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Baseball May Deter Cornerback's Return


By Mark Maske
Washington Post Staff Writer
Friday, March 30, 2001; Page D01

Deion Sanders is having early success in his improbable baseball comeback, casting further doubt upon his football future with the Washington Redskins.

Cincinnati Reds General Manager Jim Bowden said yesterday Sanders's performance during spring training has virtually ensured Sanders will be back in the major leagues soon after he is eligible to rejoin the Reds May 1. Bowden said he could envision Sanders, 33, becoming the Reds' leadoff hitter this season and continuing to play in the big leagues until he's 40.

"He's done very well, extraordinarily well," Bowden said by telephone from the Reds' spring camp in Sarasota, Fla. ". . . Had he been eligible to make our roster, he would have made our team coming out of spring training."

Meantime, the Redskins released wide receivers Jammie Deese and Ethan Howell yesterday to clear salary cap space for linebacker Kevin Mitchell, who signed a two-year, $1.2 million contract Wednesday. Mitchell received a $75,000 signing bonus and will have a $477,000 salary next season.

Sanders will be a notable absence from the two-day minicamp at Redskins Park beginning Saturday. Coach Marty Schottenheimer has said he has no problem with Sanders playing baseball but would expect Sanders to be on hand for the opening of training camp in late July if he intends to play for the Redskins next season.

Asked at the NFL owners meetings Wednesday whether last summer's signing of Sanders could end up being a salary cap calamity for the Redskins, Schottenheimer said: "It may or may not. I've taken the position that I'm not going to comment any more on Deion. I've said what I had to say. I have not talked to him. He's a Washington Redskin. Right now he's playing baseball, and I wish him the best in that regard."

The Reds seem to believe Sanders is committed to playing an entire season for them. Sanders has juggled the two sports in the past, but Schottenheimer also seems to want a full-time commitment from the opening of training camp.

If Sanders retires from football or the Redskins release him after June 1, the Redskins would save about $2.5 million next season against their $67.4 million salary cap. Under those circumstances, Sanders would count $1.14 million against the salary cap next season and about $5.7 million against the cap in the 2002 season.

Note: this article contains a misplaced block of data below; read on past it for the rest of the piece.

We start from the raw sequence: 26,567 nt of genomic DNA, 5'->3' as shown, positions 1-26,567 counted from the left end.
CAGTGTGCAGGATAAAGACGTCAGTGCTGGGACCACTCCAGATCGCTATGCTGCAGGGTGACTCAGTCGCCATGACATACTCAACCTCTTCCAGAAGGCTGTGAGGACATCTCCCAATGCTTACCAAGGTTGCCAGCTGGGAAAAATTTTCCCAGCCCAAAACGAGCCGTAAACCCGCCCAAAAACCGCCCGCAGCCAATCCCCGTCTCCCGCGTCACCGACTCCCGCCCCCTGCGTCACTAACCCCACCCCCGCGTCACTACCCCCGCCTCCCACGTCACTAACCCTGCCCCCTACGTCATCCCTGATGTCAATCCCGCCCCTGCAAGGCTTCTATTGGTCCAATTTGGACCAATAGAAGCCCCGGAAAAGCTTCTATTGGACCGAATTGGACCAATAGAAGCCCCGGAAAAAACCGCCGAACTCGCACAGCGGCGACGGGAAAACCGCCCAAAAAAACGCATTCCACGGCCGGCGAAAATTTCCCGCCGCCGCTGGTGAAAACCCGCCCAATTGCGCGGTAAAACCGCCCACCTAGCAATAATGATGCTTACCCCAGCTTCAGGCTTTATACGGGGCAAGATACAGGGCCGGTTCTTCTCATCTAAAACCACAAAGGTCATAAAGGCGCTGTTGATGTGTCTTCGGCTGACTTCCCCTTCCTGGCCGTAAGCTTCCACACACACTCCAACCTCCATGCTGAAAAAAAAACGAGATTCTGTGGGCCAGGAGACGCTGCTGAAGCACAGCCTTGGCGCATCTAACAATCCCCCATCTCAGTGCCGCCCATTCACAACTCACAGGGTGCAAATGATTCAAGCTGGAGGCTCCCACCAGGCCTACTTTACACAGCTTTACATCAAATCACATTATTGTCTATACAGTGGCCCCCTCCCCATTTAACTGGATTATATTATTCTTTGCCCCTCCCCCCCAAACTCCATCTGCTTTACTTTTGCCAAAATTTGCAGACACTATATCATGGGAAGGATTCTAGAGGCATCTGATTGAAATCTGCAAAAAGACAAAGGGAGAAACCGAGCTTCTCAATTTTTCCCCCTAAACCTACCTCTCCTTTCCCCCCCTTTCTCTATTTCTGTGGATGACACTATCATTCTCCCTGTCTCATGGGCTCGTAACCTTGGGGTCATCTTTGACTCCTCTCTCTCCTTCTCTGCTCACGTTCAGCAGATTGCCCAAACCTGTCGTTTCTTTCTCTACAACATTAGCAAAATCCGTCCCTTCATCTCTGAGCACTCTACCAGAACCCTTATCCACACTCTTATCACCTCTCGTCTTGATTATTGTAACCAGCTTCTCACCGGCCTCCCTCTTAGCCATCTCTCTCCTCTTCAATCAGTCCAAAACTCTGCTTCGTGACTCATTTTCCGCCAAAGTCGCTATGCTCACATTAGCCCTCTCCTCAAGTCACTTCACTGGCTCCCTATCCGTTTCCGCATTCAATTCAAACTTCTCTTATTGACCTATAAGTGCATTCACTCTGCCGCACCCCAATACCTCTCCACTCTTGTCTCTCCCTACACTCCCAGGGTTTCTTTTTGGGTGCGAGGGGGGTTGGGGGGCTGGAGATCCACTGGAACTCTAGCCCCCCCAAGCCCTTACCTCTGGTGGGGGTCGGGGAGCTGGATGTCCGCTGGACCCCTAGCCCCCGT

The Redskins perhaps would attempt to force Sanders to repay a prorated portion of his $8 million signing bonus and seek salary cap relief if Sanders retires. The Detroit Lions were able to compel running back Barry Sanders to return much of his signing bonus following his retirement. But some football sources say the Redskins might have a tougher time because the wording of Deion Sanders's contract differs from that in Barry Sanders's deal.

Deion Sanders said during an interview last month he would not discuss his football future until the time arrives when he must make such decisions. He said then he did not give the Redskins advance notice of his decision to return to baseball because team officials had not kept him informed about Ray Rhodes, the club's defensive coordinator last season who left to join the Denver Broncos.

He was not available to comment yesterday. The seven-time Pro Bowl cornerback has played one season for the Redskins since being signed to a seven-year, $56 million contract last June following his release by the Dallas Cowboys.

When the Reds signed Sanders to a minor league contract and invited him to spring training, it seemed the Redskins had little about which to worry. Sanders last played in the majors in 1997, and most baseball people dismissed the signing as a spring publicity stunt.

But Sanders has knocked the rust off his game and has played relatively well, hitting .244 (with 11 hits in 45 at-bats) in 20 Grapefruit League games, including 11 starts. He has two triples and five stolen bases in six attempts. It is a far cry from last season, when Sanders -- coming off arthroscopic knee surgery -- couldn't run and left the Reds organization in May after batting .200 for Class AAA Louisville.

"I've told [Sanders] that had he played baseball only, he'd be right up there with Rickey Henderson and Tim Raines as one of the greatest leadoff hitters of our time," Bowden said. "He didn't, and because he didn't, he'll be a first-ballot Hall of Famer in football. But he has another whole career in baseball starting now. I don't see any reason why he can't play our sport -- and play it well -- for the next seven years."

Because of baseball's rules pertaining to the way Sanders was re-signed by Cincinnati, he is ineligible to play for the Reds until May. Every other major league team had to pass on Sanders before he could re-sign with the Reds. According to Bowden, Sanders is scheduled to remain in Florida for extended spring training until April 9, then he will join Louisville and play every day until the Reds can promote him.

The Reds have Ken Griffey Jr. in center field and have four other outfielders -- Alex Ochoa, Dmitri Young, Ruben Rivera and Michael Tucker -- to split time at the other two spots. But Griffey this week reinjured the hamstring that plagued him late last season. And even if everyone is healthy, Sanders's speed could dictate that Reds Manager Bob Boone find playing time for him. Early in the spring, Sanders said he put a lineup card with his name in the leadoff spot where he could see it every day.

"He brings an element we don't have: He's a leadoff hitter capable of stealing 75 bases," Bowden said.


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